The fluff:

I have a humanoid who's about to breach a door. He's got some upgrades to his body and can pump some stimulants through it to boost his strength, resiliance and speed to ridiculous proportions for a short while. When he breaches the door he's going to accelerate from a standstill and run into the room as fast as he can.

The problem:

Many questions have asked about the maximum speed a humanoid can run, but not covered the angle I'm thinking off. When ignoring things like muscle limitations, bone and flesh resiliances etc. You still are limited in your maximum speed. This because if you push off you will eventually start slipping, the surface you are standing on will eventually crumble under the stress you put on it, after every push it takes a moment before gravity pulls you down and your feet touch the ground and air resistance will limit your maximum speed.

The data:

My guy with all his clothing weighs 110 kilo's. He is standing with shoe-rubber on dry, rough concrete. His feet are 23.8cm long and he's 180cm tall.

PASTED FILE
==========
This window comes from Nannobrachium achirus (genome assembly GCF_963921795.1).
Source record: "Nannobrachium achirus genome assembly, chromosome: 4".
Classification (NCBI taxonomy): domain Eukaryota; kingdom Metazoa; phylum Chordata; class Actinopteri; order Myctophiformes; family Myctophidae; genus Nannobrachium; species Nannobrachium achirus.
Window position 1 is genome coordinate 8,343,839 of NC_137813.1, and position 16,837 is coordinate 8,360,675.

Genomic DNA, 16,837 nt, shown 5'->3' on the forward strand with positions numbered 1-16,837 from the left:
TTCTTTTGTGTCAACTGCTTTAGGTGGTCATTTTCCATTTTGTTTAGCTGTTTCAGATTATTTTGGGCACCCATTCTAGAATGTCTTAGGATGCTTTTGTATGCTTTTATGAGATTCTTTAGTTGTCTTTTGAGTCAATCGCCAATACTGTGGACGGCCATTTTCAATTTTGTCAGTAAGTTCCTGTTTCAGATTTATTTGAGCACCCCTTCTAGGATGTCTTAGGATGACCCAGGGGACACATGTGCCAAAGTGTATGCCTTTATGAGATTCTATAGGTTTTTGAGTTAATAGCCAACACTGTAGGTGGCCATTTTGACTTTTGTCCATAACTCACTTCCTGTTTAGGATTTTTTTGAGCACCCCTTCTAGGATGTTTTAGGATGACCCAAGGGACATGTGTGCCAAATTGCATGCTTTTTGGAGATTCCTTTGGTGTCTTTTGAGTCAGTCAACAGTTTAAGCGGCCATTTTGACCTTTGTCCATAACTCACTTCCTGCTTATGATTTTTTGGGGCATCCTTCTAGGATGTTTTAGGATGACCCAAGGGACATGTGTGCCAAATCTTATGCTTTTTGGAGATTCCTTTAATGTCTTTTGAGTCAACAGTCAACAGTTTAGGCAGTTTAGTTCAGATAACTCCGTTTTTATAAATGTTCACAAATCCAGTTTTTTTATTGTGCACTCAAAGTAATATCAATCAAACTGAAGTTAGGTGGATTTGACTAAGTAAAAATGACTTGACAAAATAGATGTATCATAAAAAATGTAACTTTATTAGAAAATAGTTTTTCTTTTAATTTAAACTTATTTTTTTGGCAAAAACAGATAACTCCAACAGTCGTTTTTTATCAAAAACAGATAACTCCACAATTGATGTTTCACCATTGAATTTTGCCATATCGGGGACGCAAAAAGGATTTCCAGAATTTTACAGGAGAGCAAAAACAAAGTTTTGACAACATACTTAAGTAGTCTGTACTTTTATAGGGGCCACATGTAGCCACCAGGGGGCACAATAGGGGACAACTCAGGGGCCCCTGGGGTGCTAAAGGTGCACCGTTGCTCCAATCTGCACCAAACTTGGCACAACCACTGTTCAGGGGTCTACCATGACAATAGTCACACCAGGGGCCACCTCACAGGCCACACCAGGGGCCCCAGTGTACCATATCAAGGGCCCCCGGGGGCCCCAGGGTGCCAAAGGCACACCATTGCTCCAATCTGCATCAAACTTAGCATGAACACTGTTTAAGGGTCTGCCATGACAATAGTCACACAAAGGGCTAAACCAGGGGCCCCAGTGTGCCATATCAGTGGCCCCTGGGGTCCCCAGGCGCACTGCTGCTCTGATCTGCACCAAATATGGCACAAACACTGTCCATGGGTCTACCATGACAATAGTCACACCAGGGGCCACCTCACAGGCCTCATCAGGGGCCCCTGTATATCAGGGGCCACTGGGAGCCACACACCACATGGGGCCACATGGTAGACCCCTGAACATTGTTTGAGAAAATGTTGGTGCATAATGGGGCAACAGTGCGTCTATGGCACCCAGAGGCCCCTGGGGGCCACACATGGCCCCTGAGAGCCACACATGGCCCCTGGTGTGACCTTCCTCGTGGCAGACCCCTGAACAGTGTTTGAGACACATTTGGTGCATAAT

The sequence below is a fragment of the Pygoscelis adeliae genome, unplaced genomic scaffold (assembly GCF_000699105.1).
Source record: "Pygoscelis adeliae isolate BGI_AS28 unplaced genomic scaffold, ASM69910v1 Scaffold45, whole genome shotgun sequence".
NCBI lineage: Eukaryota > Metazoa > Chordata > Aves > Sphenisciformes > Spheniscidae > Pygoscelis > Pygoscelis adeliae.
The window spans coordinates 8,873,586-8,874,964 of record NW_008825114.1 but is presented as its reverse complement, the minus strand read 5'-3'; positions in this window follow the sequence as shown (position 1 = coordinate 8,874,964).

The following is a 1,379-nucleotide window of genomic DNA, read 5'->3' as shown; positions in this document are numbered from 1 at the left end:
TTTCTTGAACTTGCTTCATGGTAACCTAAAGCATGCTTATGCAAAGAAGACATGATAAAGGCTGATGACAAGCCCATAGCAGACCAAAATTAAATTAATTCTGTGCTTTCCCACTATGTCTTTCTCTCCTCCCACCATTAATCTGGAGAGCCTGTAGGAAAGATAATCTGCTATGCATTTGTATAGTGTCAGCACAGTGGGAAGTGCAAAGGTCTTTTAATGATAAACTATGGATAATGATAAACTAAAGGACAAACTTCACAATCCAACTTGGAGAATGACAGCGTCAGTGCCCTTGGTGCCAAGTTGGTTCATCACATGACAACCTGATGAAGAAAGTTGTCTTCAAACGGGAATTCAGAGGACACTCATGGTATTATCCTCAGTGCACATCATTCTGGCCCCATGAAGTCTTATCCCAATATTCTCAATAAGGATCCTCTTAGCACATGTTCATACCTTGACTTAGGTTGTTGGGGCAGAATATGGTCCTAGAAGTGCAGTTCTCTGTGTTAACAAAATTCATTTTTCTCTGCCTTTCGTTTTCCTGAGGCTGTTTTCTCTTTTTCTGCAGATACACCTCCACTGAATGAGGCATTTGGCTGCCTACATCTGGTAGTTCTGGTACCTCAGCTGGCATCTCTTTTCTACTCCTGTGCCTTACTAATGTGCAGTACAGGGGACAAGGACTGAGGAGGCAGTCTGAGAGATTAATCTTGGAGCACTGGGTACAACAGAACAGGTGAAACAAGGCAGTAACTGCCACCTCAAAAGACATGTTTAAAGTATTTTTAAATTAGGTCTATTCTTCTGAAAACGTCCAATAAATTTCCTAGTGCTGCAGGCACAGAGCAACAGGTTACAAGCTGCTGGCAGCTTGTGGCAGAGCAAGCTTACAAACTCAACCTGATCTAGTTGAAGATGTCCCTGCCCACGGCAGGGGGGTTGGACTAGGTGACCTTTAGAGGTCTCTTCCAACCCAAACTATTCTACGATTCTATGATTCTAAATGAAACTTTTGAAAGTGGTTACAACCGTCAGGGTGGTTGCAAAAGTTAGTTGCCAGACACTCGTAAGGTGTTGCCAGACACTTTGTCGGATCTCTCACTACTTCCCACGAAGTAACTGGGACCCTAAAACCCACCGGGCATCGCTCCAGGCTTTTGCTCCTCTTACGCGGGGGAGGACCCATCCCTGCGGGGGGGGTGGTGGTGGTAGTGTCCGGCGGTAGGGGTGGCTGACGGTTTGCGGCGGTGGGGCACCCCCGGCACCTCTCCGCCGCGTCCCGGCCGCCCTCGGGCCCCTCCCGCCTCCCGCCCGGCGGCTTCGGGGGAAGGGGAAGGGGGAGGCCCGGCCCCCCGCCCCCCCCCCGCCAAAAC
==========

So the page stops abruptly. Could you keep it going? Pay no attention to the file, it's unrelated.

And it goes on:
The constraints:

My guy has a body that can handle anything you throw at it in terms of strength, speed and resiliance. Its his environment that limits him.

The question:

My guy is about to run full-speed from a standstill. His body can handle it, but the environment has its limitations. How fast could my guy achieve maximum speed without destroying his shoes or the concrete he's standing on? What would this maximum speed be?

  • $\begingroup$ I think what will be even more limiting is the acceleration. You can slide very fast on an ice rink, but it is not easy to reach a high speed. A potential answer will probably consider this, and the friction is probably the most limiting factor. $\endgroup$
    – B. Brekke
    Apr 13, 2020 at 13:21
  • $\begingroup$ @B.Brekke yes. That is why I included the rubber vs dry rough concrete, foot size and weight as it will help determine the maximum acceleration possible. But even when going maximum speed you still need to put in the same acceleration forces to counter all the drag forces that prevent you from going faster. So everything revolves around that maximum acceleration. $\endgroup$